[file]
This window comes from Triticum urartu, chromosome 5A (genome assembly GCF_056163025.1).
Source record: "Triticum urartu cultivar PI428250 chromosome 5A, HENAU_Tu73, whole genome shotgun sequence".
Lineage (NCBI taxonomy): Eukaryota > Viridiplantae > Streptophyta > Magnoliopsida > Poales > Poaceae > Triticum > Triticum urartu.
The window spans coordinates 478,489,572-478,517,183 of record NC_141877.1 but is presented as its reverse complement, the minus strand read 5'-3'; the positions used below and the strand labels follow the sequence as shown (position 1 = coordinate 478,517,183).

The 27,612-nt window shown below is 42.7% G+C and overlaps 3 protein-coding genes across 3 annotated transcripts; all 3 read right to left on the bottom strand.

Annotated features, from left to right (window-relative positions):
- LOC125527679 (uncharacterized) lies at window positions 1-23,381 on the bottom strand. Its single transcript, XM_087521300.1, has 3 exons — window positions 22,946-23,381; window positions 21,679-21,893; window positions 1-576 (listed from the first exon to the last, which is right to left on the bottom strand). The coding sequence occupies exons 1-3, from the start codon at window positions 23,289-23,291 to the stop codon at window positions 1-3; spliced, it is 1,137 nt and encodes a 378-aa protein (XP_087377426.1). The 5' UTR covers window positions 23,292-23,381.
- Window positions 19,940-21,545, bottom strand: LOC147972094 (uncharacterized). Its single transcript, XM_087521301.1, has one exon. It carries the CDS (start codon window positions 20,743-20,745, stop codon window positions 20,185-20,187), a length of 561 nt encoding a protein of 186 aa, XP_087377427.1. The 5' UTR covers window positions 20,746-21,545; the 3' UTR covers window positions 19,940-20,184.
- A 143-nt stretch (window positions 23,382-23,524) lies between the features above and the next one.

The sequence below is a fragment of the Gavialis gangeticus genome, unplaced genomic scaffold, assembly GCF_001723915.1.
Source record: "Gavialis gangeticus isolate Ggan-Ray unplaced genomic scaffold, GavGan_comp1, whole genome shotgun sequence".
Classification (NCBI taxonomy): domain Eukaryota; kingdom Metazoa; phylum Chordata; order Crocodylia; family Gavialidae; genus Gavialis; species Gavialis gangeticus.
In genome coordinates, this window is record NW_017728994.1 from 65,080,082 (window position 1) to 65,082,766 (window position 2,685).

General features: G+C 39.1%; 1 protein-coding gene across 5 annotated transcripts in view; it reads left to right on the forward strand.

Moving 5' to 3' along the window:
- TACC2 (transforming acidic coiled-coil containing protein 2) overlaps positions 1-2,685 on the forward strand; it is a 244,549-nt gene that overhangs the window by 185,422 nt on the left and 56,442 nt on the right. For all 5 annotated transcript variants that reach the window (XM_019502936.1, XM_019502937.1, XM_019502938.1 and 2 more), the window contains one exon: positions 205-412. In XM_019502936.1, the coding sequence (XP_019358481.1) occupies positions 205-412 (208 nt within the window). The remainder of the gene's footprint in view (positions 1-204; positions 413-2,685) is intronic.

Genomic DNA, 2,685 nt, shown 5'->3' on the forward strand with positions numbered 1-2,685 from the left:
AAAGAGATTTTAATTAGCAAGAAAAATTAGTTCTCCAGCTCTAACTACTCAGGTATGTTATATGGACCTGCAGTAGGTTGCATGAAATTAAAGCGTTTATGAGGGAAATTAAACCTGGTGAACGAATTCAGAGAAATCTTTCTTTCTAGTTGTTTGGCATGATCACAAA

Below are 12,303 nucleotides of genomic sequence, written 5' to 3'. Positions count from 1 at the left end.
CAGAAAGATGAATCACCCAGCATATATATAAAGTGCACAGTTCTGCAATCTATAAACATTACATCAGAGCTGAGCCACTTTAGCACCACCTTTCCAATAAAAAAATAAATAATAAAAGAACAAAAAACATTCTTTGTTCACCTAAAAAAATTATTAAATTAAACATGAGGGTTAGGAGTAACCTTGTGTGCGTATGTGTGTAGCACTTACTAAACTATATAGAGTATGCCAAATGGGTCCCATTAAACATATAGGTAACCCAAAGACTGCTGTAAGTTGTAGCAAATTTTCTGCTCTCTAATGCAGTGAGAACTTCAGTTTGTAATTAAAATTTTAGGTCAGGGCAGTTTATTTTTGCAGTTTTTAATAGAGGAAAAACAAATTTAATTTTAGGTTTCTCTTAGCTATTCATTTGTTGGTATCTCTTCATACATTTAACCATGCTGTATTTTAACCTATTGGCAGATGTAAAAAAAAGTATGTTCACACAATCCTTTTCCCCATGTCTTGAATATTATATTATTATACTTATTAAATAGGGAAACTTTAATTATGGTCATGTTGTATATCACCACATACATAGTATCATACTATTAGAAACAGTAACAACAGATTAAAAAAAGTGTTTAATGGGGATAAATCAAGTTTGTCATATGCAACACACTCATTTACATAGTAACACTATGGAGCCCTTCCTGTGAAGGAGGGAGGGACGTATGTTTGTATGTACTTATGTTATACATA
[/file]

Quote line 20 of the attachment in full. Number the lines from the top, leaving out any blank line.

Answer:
CAGAAAGATGAATCACCCAGCATATATATAAAGTGCACAGTTCTGCAATCTATAAACATTACATCAGAGCTGAGCCACTTTAGCACCACCTTTCCAATAAAAAAATAAATAATAAAAGAACAAAAAACATTCTTTGTTCACCTAAAAAAATTATTAAATTAAACATGAGGGTTAGGAGTAACCTTGTGTGCGTATGTGTGTAGCACTTACTAAACTATATAGAGTATGCCAAATGGGTCCCATTAAACATATAGGTAACCCAAAGACTGCTGTAAGTTGTAGCAAATTTTCTGCTCTCTAATGCAGTGAGAACTTCAGTTTGTAATTAAAATTTTAGGTCAGGGCAGTTTATTTTTGCAGTTTTTAATAGAGGAAAAACAAATTTAATTTTAGGTTTCTCTTAGCTATTCATTTGTTGGTATCTCTTCATACATTTAACCATGCTGTATTTTAACCTATTGGCAGATGTAAAAAAAAGTATGTTCACACAATCCTTTTCCCCATGTCTTGAATATTATATTATTATACTTATTAAATAGGGAAACTTTAATTATGGTCATGTTGTATATCACCACATACATAGTATCATACTATTAGAAACAGTAACAACAGATTAAAAAAAGTGTTTAATGGGGATAAATCAAGTTTGTCATATGCAACACACTCATTTACATAGTAACACTATGGAGCCCTTCCTGTGAAGGAGGGAGGGACGTATGTTTGTATGTACTTATGTTATACATA